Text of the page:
Goodbye Freddie Mercury is a truly enjoyable read — young, fun and marvellously irreverent.
Which rock fan on the Indian subcontinent hasn’t thought of Freddie Mercury with pride? As one of the main characters, Bugsy (an RJ, much to the horror of his retired brigadier father), says:
“Before he was the great Freddie Mercury, ladies and gentlemen, he was simply Farrokh.Once a young desi bachcha playing with his aloo ka paratha,Now the paragon of all that is good and holy in this dusted desi world…Brown and buck-toothed and beautiful. And he’s ours, yaar, he’s ours…”
And which educated (and non-fundamentalist — this is crucial) person on the subcontinent hasn’t thought of honour killing with disgust? Meet Nida, the other lead character, who is revolted when she reads about the murder of an aspiring Pakistani model by her brother to protect the family’s honour (remember model Qandeel Baloch’s murder in 2016?). The headlines, “Brother Kills Famed Sister for Honour”, make her retch. “Brother Cuts Off Penis, Restores Family Honour” — that’s how I would like to see it play out. That’s the kind of headline that would really make my day. And probably do a better job of restoring honour to the family. You like Nida even more as Bugsy observes her at a party: “I watch Nida laugh, open-mouthed and head tossed back, unoffended by Omer’s crudeness. I appreciate that she doesn’t pretend to be shocked or scandalised, something most desi girls feel obligated to do when they hear anything related to sex, balls, dick or pussy. As if looking shocked magically repairs their hymens.”
It’s impossible not to instantly relate to Bugsy and Nida — even when they take you on an over-the-top sex, drugs and rock’n’roll tour of contemporary Pakistan. Oh, and booze too: “As well as being the best Christian bartender in the city, James plays a mean saxophone. He was quite the musical big shot on the seventies Pakistani club scene, way back when there were nightclubs and open bars and, apparently, (according to James) women in pink hot pants grinding to live disco. This was way before Zia and the death of public nightlife in the eighties. Forty years later and the nation’s still parched; desi prohibition trickles on, except for a few interlocked rings of partiers circling like thirsty vultures at the watering hole, pecking and devouring themselves in a bootlegged frenzy.”
Nida is a middle class college student with the shadow of her Army brother’s death hanging over her. “In my family, we shop to forget my brother Kasim. There’s no drinking, no drugs, no windswept midnight motorbike rides. At least not for my parents and my sister Fatima. The destruction is still molten within their chests.” Home is full of gloom and doom, and Nida grabs the only escape she gets — the company of dope-addled, impossibly rich, and politically influential brats in Lahore. Her recently acquired boyfriend Omer’s suave dad Iftikhar Ali is the right hand man of Pakistan’s corrupt Prime Minister. Nida doesn’t love Omer or even really like him, but hey, any escape is welcome. You may not like brash Omer either, but you certainly do enjoy him! Particularly his ridiculous pet names for Nida, who finally wearily says: “But I’m not altogether pleased with my new nickname, which for some reason has downgraded from ‘kitty cat’ to ‘meow-mix’ and, now, to ‘chicken nugget’. Am I becoming cheap processed food?”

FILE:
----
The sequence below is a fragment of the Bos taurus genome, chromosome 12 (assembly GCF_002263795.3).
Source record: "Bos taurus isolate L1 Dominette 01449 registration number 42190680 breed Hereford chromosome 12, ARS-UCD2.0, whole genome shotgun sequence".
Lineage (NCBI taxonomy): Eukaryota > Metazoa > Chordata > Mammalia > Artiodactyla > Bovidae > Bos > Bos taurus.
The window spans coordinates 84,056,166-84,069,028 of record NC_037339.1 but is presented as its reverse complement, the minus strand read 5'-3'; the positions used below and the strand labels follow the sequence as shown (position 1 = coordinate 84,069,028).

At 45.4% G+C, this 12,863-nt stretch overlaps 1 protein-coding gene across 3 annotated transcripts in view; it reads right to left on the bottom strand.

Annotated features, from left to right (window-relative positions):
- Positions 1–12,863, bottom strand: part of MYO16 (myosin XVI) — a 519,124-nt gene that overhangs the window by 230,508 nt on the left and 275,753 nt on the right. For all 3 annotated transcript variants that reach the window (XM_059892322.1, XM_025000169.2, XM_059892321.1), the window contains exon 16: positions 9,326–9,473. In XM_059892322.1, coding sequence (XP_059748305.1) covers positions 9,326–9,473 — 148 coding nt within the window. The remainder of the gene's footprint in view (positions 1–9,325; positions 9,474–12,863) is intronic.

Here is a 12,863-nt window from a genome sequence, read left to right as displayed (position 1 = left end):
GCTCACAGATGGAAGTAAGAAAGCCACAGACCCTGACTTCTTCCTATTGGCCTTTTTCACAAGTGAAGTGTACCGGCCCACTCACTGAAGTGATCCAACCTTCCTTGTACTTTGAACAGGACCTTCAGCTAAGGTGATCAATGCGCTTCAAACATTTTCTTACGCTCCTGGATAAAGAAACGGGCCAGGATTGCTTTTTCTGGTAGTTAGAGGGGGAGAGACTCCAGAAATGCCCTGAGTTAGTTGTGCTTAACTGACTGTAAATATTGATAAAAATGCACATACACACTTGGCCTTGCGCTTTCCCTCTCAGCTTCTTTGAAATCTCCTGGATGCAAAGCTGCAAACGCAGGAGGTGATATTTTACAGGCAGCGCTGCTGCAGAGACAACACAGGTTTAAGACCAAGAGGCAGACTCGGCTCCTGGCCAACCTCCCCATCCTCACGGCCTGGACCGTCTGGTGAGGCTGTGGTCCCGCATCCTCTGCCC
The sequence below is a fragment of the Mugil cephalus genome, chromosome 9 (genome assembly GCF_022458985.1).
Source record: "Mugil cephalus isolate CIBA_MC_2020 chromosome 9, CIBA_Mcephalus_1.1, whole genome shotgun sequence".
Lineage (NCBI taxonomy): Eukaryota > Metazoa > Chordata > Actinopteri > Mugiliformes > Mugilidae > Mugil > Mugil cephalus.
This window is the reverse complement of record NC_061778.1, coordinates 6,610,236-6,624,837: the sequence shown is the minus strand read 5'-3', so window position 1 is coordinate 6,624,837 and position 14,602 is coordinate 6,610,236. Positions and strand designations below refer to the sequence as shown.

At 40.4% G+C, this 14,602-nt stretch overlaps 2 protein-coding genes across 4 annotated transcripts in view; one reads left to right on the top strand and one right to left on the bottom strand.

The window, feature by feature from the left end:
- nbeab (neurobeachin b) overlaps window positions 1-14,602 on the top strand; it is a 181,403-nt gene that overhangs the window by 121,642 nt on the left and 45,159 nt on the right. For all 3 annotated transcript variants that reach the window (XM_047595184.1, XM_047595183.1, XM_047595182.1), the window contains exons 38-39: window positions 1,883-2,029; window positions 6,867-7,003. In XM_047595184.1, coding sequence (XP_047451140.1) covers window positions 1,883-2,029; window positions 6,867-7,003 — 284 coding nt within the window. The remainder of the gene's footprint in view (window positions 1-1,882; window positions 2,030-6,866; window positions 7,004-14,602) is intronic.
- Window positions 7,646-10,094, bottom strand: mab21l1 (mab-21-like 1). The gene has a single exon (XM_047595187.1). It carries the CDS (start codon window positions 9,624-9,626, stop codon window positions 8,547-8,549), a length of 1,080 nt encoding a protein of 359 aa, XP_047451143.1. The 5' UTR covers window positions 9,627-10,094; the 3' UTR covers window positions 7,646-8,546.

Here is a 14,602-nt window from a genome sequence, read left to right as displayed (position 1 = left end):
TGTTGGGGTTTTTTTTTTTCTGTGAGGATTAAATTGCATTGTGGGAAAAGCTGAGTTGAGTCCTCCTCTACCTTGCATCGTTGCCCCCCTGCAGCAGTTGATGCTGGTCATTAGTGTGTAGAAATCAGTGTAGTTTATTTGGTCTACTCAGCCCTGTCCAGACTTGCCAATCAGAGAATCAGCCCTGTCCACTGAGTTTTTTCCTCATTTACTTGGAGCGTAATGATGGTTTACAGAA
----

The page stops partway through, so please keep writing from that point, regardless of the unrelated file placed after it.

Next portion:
The conversations are witty, the pace is swift, and apart from pages and pages and pages of sex, drugs and rock’n’roll (and alcohol — never forget!), other things are happening as well: random bomb blasts (no contemporary Pakistani novel can avoid mentioning them), the growing popularity of a relatively newbie politician Mian Tariq (shades of Imran Khan, perhaps?) who has a refreshing anti-corruption agenda, and vulgar mujra parties thrown by politicians who “people take seriously during the day. Men who appear on solemn talk shows and political debates, men who lead the government and decide the fate of our national economy. These are men who meet UN dignitaries and foreign diplomats, the US President, Angelina Jolie, for goodness’ sake.”
Even more pages of drug and alcohol binges follow, till the law of the universe kicks in: the higher you get, the harder you fall. You know something awful is going to happen, but when it does, you’re astonished because it seems contrived and at odds with the natural flow of the novel — this is the point where the story starts to falter. Moby, an old and long forgotten friend of Bugsy surfaces and guilt trips him into playing a role in some ridiculous political game involving Mian Tariq. If only the author had shut down her laptop, gone for a long walk, a longer shower to clear her head, and reworked this situation. Oh well.
Meanwhile, Nida’s relationship with Omer gradually loses its charm. So does she: the tough, no-nonsense feminist we first met behaves like a bit of a pushover, going along with Omer’s whims and not standing up for herself. Sad, because she was brilliant to begin with.
Goodbye Freddie Mercury is a truly enjoyable read — young, fun and marvellously irreverent. Well, at least until the last quarter when it abruptly shifts gears from effervescence to darkness. Even so, it gives you a delicious flavour of Pakistan, and if you have any misconceptions, be warned: they’re going to be shattered into tiny pieces.
Rupa Gulab is a freelance writer and the author of Girl Alone, Chip of the Old Blockhead and The Great Depression of the 40s